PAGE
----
Amid Ad Avoidance and Tougher Retailer Policies, Packages Become Higher Priority
Consumers may keep finding ways to avoid ads, and retailers are making it harder for brands to get displays into stores. But packaged-goods marketers have much more control over one medium: their own packages. Thanks to technological advances, those packages are likely to morph into digital devices that can serve as hubs for marketing programs in the years ahead.
Of course, consumer packaged-goods marketers have been toying with smart packages of a sort since the 1960s, when Post printed records from the Beach Boys and Monkees on cereal boxes. The new generation of such ideas includes McDonald’s recent Happy Meal boxes in Sweden that convert into virtual reality headsets for kids to view videos.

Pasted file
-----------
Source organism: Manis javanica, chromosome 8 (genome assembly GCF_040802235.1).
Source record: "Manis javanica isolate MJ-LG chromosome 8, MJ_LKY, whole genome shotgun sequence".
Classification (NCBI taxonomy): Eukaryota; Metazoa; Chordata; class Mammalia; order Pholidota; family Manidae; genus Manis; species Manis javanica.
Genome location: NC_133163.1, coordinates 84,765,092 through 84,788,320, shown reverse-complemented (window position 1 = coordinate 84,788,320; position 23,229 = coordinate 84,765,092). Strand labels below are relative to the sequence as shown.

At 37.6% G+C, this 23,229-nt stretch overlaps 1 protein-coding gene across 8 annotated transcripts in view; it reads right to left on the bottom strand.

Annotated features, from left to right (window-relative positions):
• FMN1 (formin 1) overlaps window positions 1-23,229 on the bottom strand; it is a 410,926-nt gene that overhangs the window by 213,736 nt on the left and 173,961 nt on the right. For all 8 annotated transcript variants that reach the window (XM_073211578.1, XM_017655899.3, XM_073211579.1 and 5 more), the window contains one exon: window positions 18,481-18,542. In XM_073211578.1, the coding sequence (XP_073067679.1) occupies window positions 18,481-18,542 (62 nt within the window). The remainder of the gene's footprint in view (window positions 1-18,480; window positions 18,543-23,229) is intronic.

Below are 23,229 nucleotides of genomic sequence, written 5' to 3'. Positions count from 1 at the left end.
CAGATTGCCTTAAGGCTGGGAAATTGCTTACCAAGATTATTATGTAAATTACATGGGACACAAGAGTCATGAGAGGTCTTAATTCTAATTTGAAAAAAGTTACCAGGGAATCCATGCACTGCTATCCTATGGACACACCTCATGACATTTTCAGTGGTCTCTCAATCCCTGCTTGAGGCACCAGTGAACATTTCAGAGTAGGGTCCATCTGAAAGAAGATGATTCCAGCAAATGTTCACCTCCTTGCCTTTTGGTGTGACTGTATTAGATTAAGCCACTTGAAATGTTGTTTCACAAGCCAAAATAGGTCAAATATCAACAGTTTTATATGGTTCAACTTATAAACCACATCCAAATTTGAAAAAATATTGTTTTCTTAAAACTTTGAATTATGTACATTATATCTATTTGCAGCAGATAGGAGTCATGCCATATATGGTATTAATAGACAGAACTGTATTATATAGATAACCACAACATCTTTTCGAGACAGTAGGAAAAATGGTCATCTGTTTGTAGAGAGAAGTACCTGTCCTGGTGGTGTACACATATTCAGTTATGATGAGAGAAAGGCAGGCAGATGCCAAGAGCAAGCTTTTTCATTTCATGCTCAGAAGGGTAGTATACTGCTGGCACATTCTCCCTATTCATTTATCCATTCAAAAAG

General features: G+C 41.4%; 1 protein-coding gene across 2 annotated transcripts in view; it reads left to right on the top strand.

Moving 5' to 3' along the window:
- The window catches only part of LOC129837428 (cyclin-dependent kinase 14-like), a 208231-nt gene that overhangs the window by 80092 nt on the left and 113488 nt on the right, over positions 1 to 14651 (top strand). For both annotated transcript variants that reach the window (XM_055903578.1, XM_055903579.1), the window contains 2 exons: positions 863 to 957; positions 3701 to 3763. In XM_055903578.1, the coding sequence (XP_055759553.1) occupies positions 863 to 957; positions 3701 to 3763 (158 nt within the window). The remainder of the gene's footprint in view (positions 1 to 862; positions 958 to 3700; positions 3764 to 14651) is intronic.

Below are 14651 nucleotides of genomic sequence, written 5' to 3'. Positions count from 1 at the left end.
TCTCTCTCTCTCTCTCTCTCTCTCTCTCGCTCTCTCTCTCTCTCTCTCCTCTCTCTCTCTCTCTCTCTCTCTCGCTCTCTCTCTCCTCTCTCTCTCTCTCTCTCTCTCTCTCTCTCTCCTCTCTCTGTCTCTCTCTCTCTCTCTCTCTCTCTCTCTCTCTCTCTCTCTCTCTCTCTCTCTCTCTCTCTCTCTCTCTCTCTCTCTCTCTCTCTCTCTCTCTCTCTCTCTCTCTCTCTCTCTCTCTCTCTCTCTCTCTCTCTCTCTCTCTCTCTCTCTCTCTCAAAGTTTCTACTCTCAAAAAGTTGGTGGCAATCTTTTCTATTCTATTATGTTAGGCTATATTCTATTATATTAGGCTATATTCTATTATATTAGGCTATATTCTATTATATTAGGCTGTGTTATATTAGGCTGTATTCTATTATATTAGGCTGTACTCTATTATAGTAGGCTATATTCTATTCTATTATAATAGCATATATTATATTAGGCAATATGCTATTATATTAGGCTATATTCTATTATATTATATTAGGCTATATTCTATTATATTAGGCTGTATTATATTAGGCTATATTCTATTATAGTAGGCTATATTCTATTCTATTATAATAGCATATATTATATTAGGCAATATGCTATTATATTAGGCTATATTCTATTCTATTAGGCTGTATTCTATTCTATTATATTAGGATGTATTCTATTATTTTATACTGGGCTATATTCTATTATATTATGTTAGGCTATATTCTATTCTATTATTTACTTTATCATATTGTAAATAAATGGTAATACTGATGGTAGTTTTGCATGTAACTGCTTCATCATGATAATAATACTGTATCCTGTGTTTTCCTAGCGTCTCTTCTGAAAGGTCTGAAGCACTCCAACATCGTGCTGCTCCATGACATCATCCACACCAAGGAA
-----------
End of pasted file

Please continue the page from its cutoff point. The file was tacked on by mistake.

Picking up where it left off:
But advances in printing technology — which include incorporating electronics, batteries and computer logic into packages — hold much more promise. That potential motivated Kodak to make smart packaging a priority after it emerged from bankruptcy protection in 2013. The company that invented the digital camera in 1975 only to see the technology decimate its core business is hoping for better things with this latest wave of innovation.